Featured Research

from universities, journals, and other organizations

Increased Risk Of Birth Defects After PCE Exposure

Date:
September 25, 2009
Source:
BioMed Central
Summary:
Exposure to tetrachloroethylene (also known as perchlorethylene, PCE) may cause congenital birth defects. A study of expectant women exposed to PCE in drinking water found an increased risk of oral clefts and neural tube defects in their children.

Exposure to tetrachloroethylene (also known as perchlorethylene, PCE) may cause congenital birth defects. A study of expectant women exposed to PCE in drinking water, published in BioMed Central's open access journal Environmental Health, found an increased risk of oral clefts and neural tube defects in their children.

Ann Aschengrau, from Boston University School of Public Health, USA, worked with a team of researchers to study the prevalence of birth defects in the children of women from 8 towns in Cape Cod who had been exposed to PCE during the period 1969-1983. She said, "The results suggest that the risk of certain congenital anomalies is increased among the offspring of women who were exposed to PCE-contaminated drinking water around the time of conception".

From the late 1960s until 1980, hundreds of miles of pipe that had been lined with a vinyl coating containing PCE were laid in the area. It wasn't until 1980 that officials realized the danger, creating what the researchers describe as "A vast natural experiment reminiscent of John Snow's cholera investigation in 1854 London." Boston University investigators found that there were 61 children with congenital anomalies among the 1,658 children with some prenatal PCE exposure and 95 children with congenital anomalies among 2,999 children with no prenatal PCE exposure. Prenatal exposure was associated with increases in the risk of oral clefts and neural tube defects (particularly anencephaly).

Speaking about these findings, Aschengrau said, "Because PCE remains a commonly used solvent and frequent contaminant of ground and drinking water supplies, it is important to understand its impact on the developing fetus."


Story Source:

The above story is based on materials provided by BioMed Central. Note: Materials may be edited for content and length.


Journal Reference:

  1. Ann Aschengrau, Janice M Weinberg, Patricia A Janulewicz, Lisa G Gallagher, Michael R Winter, Veronica M Vieira, Thomas F Webster and David M Ozonoff. Prenatal exposure to tetrachloroethylene-contaminated drinking water and the risk of congenital anomalies: a retrospective cohort study. Environmental Health, (in press) [link]

Cite This Page:

BioMed Central. "Increased Risk Of Birth Defects After PCE Exposure." ScienceDaily. ScienceDaily, 25 September 2009. <www.sciencedaily.com/releases/2009/09/090923195108.htm>.
BioMed Central. (2009, September 25). Increased Risk Of Birth Defects After PCE Exposure. ScienceDaily. Retrieved September 17, 2014 from www.sciencedaily.com/releases/2009/09/090923195108.htm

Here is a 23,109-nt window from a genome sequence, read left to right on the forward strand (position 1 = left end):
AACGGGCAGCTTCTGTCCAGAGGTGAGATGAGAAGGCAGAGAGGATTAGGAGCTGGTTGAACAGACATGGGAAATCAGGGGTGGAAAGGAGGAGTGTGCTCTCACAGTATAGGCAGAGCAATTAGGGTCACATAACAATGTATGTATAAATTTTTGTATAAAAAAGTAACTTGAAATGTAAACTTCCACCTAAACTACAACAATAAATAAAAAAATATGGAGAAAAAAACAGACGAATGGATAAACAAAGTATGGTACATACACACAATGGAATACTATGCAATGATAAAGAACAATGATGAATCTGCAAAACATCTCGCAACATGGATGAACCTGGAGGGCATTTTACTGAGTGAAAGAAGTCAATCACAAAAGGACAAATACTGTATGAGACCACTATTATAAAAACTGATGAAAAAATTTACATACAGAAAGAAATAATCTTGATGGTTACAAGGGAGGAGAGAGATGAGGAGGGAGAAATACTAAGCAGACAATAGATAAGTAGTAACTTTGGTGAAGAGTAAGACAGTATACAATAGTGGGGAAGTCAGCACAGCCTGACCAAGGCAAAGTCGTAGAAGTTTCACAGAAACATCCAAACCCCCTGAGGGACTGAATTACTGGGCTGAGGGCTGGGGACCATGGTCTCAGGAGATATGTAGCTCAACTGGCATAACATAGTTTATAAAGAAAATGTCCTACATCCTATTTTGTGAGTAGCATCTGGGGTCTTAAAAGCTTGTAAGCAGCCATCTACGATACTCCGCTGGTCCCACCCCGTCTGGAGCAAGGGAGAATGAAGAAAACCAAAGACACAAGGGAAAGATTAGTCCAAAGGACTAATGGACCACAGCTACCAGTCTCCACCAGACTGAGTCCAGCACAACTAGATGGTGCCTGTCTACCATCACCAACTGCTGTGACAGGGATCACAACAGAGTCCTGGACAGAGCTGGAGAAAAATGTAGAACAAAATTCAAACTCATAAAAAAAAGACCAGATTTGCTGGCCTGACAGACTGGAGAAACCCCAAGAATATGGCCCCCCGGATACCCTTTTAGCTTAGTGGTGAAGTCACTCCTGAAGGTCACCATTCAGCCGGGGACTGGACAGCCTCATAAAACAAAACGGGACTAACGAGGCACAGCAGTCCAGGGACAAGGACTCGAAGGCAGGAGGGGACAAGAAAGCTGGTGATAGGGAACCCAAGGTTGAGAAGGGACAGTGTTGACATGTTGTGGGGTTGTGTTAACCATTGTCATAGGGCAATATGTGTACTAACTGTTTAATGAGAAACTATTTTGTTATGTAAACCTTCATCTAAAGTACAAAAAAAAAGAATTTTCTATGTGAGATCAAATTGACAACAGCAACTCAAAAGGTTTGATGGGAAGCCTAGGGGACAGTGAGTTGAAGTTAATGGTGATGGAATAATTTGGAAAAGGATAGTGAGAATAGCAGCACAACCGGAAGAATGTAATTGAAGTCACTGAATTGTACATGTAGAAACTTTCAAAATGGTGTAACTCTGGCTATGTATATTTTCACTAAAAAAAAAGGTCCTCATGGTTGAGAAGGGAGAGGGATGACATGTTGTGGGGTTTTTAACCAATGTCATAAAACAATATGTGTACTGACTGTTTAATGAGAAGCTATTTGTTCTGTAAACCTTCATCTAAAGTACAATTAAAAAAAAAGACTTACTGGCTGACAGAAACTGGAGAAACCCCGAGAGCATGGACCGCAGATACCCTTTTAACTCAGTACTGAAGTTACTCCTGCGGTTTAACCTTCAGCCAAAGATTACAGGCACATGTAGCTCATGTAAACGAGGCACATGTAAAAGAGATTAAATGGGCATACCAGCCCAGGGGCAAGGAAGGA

BioMed Central. "Increased Risk Of Birth Defects After PCE Exposure." ScienceDaily. www.sciencedaily.com/releases/2009/09/090923195108.htm (accessed September 17, 2014).

Share This



More Health & Medicine News

Wednesday, September 17, 2014

Featured Research

from universities, journals, and other organizations


Featured Videos

from AP, Reuters, AFP, and other news services

Artificial Sweetener Could Promote Diabetes

Artificial Sweetener Could Promote Diabetes

Newsy (Sep. 17, 2014) — Doctors once thought artificial sweeteners lacked the health risks of sugar, but a new study says they can impact blood sugar levels the same way. Video provided by Newsy
Powered by NewsLook.com
Ebola Vaccine Trial Gets Underway at Oxford University

Ebola Vaccine Trial Gets Underway at Oxford University

AFP (Sep. 17, 2014) — A healthy British volunteer is to become the first person to receive a new vaccine for the Ebola virus after US President Barack Obama called for action against the epidemic and warned it was "spiralling out of control." Duration: 01:02 Video provided by AFP
Powered by NewsLook.com
Obesity Rates Steady Even As Americans' Waistlines Expand

Obesity Rates Steady Even As Americans' Waistlines Expand

Newsy (Sep. 17, 2014) — Researchers are puzzled as to why obesity rates remain relatively stable as average waistlines continue to expand. Video provided by Newsy
Powered by NewsLook.com
President To Send 3,000 Military Personnel To Fight Ebola

President To Send 3,000 Military Personnel To Fight Ebola

Newsy (Sep. 16, 2014) — President Obama is expected to send 3,000 troops to West Africa as part of the effort to contain Ebola's spread. Video provided by Newsy
Powered by NewsLook.com

Search ScienceDaily

Number of stories in archives: 140,361

Find with keyword(s):
 
Enter a keyword or phrase to search ScienceDaily for related topics and research stories.

Save/Print:
Share:  

Breaking News:
from the past week

In Other News

... from NewsDaily.com

Science News

Health News

Environment News

Technology News



Save/Print:
Share:  

Free Subscriptions


Get the latest science news with ScienceDaily's free email newsletters, updated daily and weekly. Or view hourly updated newsfeeds in your RSS reader:

Get Social & Mobile


Keep up to date with the latest news from ScienceDaily via social networks and mobile apps:

Have Feedback?


Tell us what you think of ScienceDaily -- we welcome both positive and negative comments. Have any problems using the site? Questions?
Mobile iPhone Android Web
Follow Facebook Twitter Google+
Subscribe RSS Feeds Email Newsletters
Latest Headlines Health & Medicine Mind & Brain Space & Time Matter & Energy Computers & Math Plants & Animals Earth & Climate Fossils & Ruins